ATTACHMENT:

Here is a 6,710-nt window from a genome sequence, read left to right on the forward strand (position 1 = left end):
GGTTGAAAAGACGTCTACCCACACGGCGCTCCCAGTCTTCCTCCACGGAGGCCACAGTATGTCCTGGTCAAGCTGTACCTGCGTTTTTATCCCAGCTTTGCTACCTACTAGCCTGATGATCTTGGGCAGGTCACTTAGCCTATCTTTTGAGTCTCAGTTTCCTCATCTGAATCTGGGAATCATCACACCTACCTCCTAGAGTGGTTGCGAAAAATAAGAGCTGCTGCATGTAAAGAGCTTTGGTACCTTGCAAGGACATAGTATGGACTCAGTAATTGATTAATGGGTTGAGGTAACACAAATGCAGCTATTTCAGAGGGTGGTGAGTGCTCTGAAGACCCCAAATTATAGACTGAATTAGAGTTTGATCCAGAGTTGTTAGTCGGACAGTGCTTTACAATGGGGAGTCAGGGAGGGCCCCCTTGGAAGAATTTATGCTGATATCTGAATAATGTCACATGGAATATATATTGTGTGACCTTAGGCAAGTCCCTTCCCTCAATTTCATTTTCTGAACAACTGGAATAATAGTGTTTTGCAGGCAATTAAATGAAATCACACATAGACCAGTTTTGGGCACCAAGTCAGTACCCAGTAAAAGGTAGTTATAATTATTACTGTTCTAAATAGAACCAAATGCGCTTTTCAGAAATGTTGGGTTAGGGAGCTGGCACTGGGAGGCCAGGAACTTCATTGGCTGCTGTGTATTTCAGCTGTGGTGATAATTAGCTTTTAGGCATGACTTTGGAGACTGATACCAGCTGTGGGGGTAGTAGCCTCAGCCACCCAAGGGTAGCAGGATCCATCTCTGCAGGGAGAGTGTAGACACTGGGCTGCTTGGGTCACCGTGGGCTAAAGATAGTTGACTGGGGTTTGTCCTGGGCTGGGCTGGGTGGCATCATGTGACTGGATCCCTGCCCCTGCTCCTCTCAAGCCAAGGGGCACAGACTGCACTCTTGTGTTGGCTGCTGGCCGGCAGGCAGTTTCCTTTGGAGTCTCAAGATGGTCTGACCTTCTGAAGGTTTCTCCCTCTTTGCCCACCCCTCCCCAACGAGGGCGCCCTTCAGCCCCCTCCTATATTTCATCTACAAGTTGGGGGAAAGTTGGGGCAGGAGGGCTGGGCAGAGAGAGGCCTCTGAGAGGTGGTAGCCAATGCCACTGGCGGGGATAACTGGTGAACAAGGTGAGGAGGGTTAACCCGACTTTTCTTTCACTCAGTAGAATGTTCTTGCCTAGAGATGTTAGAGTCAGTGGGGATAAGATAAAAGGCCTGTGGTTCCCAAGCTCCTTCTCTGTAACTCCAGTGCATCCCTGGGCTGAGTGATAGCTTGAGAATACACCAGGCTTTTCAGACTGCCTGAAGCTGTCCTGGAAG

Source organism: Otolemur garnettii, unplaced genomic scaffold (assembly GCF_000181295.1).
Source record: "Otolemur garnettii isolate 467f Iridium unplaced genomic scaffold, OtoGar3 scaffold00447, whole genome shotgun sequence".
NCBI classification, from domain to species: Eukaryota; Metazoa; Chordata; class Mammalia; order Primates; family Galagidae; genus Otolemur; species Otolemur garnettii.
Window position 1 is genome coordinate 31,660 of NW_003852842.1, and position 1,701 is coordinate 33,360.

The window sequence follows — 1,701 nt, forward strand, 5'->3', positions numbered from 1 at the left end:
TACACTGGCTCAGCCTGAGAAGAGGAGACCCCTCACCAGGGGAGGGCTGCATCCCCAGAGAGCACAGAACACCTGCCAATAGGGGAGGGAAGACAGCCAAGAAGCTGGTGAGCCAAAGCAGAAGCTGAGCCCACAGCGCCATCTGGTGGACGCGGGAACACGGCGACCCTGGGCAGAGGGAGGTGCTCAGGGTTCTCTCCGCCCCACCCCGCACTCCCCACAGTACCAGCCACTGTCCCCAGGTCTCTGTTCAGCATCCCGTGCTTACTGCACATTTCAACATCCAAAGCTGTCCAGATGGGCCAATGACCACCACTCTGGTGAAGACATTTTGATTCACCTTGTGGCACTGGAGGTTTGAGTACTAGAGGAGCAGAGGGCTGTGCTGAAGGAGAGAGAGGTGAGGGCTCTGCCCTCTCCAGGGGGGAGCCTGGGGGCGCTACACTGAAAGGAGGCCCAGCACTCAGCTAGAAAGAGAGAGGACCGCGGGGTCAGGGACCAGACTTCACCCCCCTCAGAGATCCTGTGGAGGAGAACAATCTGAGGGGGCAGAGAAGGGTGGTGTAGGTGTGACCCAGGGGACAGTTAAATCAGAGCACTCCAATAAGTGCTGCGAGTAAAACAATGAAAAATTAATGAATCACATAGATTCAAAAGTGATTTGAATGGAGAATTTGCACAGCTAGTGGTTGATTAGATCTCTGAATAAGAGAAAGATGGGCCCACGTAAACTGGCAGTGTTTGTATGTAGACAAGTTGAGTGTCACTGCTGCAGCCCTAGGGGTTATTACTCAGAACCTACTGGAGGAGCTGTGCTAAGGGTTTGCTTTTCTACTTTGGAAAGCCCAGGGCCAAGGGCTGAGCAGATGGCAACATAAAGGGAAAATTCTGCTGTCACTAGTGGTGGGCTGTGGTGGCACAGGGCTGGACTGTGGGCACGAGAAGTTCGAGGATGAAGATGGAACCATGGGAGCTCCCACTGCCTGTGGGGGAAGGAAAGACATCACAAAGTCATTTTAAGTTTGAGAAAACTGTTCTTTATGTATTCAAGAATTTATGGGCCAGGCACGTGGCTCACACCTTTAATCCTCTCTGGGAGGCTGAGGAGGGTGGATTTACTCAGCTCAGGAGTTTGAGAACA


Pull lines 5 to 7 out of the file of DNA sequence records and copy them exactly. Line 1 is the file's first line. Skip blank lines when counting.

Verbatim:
NCBI classification, from domain to species: Eukaryota; Metazoa; Chordata; class Mammalia; order Primates; family Galagidae; genus Otolemur; species Otolemur garnettii.
Window position 1 is genome coordinate 31,660 of NW_003852842.1, and position 1,701 is coordinate 33,360.

The window sequence follows — 1,701 nt, forward strand, 5'->3', positions numbered from 1 at the left end: